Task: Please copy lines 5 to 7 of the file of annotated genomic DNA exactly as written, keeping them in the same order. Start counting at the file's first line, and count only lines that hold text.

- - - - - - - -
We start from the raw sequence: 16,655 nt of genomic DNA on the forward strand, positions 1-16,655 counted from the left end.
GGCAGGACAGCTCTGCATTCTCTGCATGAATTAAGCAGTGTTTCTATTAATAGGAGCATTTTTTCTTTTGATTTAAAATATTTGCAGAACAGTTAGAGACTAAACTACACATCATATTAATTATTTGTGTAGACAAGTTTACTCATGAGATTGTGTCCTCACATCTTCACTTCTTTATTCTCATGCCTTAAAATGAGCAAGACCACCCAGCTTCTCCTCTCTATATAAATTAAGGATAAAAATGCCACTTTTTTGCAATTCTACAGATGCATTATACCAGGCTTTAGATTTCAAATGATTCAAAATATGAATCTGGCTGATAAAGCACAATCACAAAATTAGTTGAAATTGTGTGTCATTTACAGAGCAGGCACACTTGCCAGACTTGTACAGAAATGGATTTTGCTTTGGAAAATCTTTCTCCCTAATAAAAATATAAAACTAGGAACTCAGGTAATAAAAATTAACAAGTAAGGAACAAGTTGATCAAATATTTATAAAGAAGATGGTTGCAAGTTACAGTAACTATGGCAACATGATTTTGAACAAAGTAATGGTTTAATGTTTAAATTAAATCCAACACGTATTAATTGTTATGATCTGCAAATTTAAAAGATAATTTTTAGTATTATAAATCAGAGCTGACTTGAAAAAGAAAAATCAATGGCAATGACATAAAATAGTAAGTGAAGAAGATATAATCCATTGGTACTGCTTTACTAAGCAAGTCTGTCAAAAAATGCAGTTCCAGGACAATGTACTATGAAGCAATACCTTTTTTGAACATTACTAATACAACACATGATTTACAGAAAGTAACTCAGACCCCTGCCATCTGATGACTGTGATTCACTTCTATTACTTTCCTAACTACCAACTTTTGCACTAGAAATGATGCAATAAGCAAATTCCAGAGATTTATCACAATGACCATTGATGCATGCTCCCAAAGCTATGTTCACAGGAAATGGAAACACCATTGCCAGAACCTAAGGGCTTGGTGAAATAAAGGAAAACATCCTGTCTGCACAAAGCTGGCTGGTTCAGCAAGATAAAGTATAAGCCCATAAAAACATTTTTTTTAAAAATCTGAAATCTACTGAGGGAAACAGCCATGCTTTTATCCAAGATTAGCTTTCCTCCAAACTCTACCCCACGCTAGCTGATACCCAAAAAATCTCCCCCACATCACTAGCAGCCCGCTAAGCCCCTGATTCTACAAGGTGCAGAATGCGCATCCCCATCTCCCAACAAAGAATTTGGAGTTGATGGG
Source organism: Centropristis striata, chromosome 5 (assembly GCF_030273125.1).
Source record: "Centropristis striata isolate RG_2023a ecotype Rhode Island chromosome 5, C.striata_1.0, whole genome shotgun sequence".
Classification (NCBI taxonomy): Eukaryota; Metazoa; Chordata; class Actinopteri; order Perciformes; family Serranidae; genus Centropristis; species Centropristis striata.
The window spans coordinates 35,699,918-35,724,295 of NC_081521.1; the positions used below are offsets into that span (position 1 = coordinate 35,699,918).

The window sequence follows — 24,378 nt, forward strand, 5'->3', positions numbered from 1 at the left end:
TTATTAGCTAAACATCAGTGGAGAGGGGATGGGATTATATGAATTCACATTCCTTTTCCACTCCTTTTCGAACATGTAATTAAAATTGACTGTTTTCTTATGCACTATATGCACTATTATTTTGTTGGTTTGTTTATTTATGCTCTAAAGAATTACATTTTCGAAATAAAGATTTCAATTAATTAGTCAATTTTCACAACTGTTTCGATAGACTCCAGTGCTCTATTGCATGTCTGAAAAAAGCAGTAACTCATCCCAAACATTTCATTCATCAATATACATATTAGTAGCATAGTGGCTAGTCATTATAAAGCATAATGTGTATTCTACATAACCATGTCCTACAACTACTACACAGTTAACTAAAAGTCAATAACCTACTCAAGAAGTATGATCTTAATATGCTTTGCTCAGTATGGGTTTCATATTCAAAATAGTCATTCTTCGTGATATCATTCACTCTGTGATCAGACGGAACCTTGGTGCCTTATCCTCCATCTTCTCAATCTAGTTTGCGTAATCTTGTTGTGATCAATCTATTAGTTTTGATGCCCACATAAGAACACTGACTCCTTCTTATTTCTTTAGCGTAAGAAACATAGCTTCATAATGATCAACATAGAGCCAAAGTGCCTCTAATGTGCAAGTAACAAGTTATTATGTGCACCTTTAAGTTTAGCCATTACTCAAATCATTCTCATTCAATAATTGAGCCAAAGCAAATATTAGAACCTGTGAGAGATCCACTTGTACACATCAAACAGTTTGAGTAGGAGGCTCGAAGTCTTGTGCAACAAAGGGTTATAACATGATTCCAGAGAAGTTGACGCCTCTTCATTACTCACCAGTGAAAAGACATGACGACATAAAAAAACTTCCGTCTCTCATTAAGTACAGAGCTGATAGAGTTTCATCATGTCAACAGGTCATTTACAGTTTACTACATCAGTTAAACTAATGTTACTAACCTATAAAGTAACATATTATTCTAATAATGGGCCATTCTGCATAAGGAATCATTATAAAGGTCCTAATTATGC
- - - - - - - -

Classification (NCBI taxonomy): Eukaryota; Metazoa; Chordata; class Actinopteri; order Perciformes; family Serranidae; genus Centropristis; species Centropristis striata.
The window spans coordinates 35,699,918-35,724,295 of NC_081521.1; the positions used below are offsets into that span (position 1 = coordinate 35,699,918).

The window sequence follows — 24,378 nt, forward strand, 5'->3', positions numbered from 1 at the left end: